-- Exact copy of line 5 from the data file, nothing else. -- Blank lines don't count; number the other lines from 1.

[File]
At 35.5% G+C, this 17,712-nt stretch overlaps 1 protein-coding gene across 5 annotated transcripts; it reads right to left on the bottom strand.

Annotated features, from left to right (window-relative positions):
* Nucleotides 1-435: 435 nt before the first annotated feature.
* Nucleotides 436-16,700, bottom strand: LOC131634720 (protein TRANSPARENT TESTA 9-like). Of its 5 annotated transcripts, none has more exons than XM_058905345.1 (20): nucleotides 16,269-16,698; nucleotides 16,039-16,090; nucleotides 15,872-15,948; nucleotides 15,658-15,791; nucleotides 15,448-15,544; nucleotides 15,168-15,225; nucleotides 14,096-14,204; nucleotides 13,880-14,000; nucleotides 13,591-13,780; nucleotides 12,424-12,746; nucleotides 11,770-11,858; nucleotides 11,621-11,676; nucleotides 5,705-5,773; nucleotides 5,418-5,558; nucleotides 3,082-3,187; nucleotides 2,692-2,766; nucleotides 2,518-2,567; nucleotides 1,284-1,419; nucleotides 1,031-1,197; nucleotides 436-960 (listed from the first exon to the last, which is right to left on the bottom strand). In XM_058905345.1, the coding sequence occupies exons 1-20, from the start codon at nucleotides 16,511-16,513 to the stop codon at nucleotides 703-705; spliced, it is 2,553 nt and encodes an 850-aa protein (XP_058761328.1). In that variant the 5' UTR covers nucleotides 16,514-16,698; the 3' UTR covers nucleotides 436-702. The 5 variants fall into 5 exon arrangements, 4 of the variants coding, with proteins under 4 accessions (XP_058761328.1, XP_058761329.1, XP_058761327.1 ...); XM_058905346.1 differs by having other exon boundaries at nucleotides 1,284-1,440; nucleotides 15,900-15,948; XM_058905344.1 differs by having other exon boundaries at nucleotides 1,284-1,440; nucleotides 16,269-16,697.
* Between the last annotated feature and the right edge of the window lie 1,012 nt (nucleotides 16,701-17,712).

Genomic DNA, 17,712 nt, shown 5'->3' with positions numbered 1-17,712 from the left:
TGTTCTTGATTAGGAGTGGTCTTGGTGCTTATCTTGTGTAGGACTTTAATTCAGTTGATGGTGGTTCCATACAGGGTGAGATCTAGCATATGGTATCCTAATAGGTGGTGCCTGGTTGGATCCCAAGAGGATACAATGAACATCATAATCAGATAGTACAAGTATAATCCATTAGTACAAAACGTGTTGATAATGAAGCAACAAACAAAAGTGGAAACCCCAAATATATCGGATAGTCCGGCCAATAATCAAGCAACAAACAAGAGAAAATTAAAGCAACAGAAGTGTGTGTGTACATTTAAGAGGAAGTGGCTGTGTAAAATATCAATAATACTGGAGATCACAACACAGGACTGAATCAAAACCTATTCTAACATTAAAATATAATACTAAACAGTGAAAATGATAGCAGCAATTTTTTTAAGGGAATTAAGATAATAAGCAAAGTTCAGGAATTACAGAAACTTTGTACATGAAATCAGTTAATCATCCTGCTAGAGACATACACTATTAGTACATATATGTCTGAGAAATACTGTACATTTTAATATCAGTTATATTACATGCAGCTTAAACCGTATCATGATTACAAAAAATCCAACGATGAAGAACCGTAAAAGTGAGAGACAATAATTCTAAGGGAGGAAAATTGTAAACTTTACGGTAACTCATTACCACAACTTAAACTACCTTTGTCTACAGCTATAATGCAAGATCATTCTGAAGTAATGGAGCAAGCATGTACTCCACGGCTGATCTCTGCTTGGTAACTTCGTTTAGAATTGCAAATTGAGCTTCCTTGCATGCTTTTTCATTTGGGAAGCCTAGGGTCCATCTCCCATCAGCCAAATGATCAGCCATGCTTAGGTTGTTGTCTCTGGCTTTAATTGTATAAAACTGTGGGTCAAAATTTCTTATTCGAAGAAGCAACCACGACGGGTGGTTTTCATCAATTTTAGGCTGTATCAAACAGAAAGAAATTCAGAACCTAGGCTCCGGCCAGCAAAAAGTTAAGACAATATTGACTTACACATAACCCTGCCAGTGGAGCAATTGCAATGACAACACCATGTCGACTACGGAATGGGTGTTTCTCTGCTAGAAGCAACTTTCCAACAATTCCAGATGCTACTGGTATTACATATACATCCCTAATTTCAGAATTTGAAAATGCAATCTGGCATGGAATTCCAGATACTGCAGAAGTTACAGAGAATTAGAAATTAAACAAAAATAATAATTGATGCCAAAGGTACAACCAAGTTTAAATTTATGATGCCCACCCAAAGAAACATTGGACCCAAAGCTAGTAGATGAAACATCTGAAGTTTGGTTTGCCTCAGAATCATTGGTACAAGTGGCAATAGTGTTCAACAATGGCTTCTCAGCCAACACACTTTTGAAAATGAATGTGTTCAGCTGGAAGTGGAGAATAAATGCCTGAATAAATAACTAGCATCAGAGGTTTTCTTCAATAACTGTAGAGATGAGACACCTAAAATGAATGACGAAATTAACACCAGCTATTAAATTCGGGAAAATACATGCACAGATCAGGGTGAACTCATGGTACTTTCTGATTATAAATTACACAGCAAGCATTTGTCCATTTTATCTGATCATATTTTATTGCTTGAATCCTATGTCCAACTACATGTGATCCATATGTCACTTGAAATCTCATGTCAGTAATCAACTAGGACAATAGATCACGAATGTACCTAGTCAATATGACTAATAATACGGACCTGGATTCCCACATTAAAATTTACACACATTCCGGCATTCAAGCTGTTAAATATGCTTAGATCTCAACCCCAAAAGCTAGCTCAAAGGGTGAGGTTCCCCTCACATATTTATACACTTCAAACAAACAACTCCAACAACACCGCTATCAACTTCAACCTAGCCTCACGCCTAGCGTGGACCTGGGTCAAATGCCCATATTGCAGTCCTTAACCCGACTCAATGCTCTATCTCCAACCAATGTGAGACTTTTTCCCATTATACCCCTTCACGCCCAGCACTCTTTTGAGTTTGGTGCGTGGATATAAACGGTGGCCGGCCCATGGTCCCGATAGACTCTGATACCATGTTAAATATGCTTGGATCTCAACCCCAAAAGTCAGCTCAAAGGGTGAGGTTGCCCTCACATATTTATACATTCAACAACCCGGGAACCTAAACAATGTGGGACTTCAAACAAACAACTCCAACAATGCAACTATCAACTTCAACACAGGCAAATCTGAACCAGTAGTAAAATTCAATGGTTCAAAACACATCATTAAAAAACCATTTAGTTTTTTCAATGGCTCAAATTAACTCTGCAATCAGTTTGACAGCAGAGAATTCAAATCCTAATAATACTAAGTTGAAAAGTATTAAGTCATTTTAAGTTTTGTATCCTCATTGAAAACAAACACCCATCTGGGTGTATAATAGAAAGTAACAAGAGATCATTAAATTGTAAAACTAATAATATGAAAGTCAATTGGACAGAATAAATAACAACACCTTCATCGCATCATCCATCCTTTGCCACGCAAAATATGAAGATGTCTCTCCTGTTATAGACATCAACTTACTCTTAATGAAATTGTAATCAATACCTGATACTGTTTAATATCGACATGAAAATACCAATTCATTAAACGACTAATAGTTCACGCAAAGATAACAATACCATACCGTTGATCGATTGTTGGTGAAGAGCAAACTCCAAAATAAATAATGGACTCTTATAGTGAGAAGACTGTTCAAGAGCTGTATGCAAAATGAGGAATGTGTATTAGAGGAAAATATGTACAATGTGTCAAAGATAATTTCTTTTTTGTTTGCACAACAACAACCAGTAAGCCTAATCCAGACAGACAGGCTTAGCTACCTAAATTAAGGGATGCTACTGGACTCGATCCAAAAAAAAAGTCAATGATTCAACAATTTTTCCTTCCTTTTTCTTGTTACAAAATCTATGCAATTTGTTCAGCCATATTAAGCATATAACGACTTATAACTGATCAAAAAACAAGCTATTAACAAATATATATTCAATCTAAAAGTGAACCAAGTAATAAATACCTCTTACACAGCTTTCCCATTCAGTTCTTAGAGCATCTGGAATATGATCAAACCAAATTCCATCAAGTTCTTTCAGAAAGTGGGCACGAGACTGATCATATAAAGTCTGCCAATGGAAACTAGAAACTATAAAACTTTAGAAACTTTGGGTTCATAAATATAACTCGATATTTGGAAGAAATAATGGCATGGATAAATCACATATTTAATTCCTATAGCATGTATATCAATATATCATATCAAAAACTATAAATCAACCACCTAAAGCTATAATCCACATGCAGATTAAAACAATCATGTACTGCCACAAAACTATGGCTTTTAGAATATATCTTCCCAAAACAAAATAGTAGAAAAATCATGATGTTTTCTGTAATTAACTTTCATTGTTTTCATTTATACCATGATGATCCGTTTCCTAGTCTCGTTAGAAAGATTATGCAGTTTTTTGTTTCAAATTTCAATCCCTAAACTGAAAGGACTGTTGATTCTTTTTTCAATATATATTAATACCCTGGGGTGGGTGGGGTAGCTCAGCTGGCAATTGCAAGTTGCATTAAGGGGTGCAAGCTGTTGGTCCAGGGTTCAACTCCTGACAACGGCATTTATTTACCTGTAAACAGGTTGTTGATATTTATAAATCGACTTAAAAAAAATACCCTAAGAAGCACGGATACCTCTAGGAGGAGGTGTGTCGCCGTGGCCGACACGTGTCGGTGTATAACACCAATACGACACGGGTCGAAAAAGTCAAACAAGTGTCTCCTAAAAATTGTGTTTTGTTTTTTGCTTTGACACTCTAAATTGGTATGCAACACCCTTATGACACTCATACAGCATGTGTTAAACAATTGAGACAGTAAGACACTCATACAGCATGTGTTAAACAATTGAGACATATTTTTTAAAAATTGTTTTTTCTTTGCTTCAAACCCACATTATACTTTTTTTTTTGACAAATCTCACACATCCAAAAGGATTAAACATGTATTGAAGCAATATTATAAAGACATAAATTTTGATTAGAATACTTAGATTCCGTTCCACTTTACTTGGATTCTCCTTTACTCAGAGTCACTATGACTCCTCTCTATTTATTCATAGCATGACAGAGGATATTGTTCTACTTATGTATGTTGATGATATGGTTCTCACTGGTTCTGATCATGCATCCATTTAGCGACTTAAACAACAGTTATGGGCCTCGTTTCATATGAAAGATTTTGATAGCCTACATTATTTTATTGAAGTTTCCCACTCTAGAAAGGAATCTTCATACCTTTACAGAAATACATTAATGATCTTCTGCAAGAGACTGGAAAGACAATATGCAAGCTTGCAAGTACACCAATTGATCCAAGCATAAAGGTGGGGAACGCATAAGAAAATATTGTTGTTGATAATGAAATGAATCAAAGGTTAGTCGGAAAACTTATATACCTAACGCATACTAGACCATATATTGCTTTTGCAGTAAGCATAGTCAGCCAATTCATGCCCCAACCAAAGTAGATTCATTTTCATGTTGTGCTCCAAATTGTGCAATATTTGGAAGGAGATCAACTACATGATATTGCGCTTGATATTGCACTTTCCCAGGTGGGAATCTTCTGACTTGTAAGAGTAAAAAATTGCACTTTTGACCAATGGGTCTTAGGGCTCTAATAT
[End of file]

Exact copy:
* Between the last annotated feature and the right edge of the window lie 1,012 nt (nucleotides 16,701-17,712).